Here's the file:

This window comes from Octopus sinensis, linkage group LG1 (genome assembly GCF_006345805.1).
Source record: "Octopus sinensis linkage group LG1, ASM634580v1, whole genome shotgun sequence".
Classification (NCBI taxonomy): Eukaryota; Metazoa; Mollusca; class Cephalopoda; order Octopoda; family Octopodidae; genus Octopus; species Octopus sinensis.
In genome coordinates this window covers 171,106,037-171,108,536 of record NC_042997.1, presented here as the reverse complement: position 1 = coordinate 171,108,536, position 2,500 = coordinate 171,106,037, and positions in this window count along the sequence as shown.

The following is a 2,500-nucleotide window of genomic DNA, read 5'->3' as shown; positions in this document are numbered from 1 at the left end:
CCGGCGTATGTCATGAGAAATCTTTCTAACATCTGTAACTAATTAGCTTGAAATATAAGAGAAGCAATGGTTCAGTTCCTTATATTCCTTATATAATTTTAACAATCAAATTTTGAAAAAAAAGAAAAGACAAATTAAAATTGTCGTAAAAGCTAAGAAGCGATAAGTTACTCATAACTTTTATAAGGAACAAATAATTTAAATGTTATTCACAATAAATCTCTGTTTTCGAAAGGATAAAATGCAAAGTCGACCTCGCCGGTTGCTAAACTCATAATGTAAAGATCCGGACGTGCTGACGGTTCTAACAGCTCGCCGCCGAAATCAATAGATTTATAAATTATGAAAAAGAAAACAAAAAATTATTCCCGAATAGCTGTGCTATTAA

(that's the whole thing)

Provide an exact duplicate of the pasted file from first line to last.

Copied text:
This window comes from Octopus sinensis, linkage group LG1 (genome assembly GCF_006345805.1).
Source record: "Octopus sinensis linkage group LG1, ASM634580v1, whole genome shotgun sequence".
Classification (NCBI taxonomy): Eukaryota; Metazoa; Mollusca; class Cephalopoda; order Octopoda; family Octopodidae; genus Octopus; species Octopus sinensis.
In genome coordinates this window covers 171,106,037-171,108,536 of record NC_042997.1, presented here as the reverse complement: position 1 = coordinate 171,108,536, position 2,500 = coordinate 171,106,037, and positions in this window count along the sequence as shown.

The following is a 2,500-nucleotide window of genomic DNA, read 5'->3' as shown; positions in this document are numbered from 1 at the left end:
CCGGCGTATGTCATGAGAAATCTTTCTAACATCTGTAACTAATTAGCTTGAAATATAAGAGAAGCAATGGTTCAGTTCCTTATATTCCTTATATAATTTTAACAATCAAATTTTGAAAAAAAAGAAAAGACAAATTAAAATTGTCGTAAAAGCTAAGAAGCGATAAGTTACTCATAACTTTTATAAGGAACAAATAATTTAAATGTTATTCACAATAAATCTCTGTTTTCGAAAGGATAAAATGCAAAGTCGACCTCGCCGGTTGCTAAACTCATAATGTAAAGATCCGGACGTGCTGACGGTTCTAACAGCTCGCCGCCGAAATCAATAGATTTATAAATTATGAAAAAGAAAACAAAAAATTATTCCCGAATAGCTGTGCTATTAA